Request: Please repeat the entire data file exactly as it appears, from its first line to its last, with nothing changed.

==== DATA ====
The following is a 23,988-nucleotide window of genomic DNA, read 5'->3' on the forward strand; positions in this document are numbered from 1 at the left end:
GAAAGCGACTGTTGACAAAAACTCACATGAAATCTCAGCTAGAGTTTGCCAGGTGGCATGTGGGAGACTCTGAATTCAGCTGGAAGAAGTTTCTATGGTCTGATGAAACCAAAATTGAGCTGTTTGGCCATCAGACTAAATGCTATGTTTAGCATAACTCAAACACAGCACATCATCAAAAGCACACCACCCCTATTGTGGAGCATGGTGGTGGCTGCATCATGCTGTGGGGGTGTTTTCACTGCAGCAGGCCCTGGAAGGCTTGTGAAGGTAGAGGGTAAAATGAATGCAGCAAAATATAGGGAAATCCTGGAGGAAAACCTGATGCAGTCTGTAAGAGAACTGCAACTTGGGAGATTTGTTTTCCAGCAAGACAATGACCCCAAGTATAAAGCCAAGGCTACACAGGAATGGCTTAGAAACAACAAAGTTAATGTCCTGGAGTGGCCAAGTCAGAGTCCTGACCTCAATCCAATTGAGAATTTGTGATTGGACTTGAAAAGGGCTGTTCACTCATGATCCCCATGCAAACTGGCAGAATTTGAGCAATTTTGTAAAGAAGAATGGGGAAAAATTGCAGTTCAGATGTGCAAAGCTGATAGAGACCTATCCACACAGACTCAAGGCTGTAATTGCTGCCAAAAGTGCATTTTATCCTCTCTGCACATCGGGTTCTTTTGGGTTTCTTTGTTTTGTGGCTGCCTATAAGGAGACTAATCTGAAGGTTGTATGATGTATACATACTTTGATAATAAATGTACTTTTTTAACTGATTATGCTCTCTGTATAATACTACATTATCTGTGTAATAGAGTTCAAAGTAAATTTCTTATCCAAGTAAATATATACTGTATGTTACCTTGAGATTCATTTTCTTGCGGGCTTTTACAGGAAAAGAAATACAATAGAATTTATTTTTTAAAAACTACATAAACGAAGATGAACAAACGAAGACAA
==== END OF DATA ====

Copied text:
The following is a 23,988-nucleotide window of genomic DNA, read 5'->3' on the forward strand; positions in this document are numbered from 1 at the left end:
GAAAGCGACTGTTGACAAAAACTCACATGAAATCTCAGCTAGAGTTTGCCAGGTGGCATGTGGGAGACTCTGAATTCAGCTGGAAGAAGTTTCTATGGTCTGATGAAACCAAAATTGAGCTGTTTGGCCATCAGACTAAATGCTATGTTTAGCATAACTCAAACACAGCACATCATCAAAAGCACACCACCCCTATTGTGGAGCATGGTGGTGGCTGCATCATGCTGTGGGGGTGTTTTCACTGCAGCAGGCCCTGGAAGGCTTGTGAAGGTAGAGGGTAAAATGAATGCAGCAAAATATAGGGAAATCCTGGAGGAAAACCTGATGCAGTCTGTAAGAGAACTGCAACTTGGGAGATTTGTTTTCCAGCAAGACAATGACCCCAAGTATAAAGCCAAGGCTACACAGGAATGGCTTAGAAACAACAAAGTTAATGTCCTGGAGTGGCCAAGTCAGAGTCCTGACCTCAATCCAATTGAGAATTTGTGATTGGACTTGAAAAGGGCTGTTCACTCATGATCCCCATGCAAACTGGCAGAATTTGAGCAATTTTGTAAAGAAGAATGGGGAAAAATTGCAGTTCAGATGTGCAAAGCTGATAGAGACCTATCCACACAGACTCAAGGCTGTAATTGCTGCCAAAAGTGCATTTTATCCTCTCTGCACATCGGGTTCTTTTGGGTTTCTTTGTTTTGTGGCTGCCTATAAGGAGACTAATCTGAAGGTTGTATGATGTATACATACTTTGATAATAAATGTACTTTTTTAACTGATTATGCTCTCTGTATAATACTACATTATCTGTGTAATAGAGTTCAAAGTAAATTTCTTATCCAAGTAAATATATACTGTATGTTACCTTGAGATTCATTTTCTTGCGGGCTTTTACAGGAAAAGAAATACAATAGAATTTATTTTTTAAAAACTACATAAACGAAGATGAACAAACGAAGACAA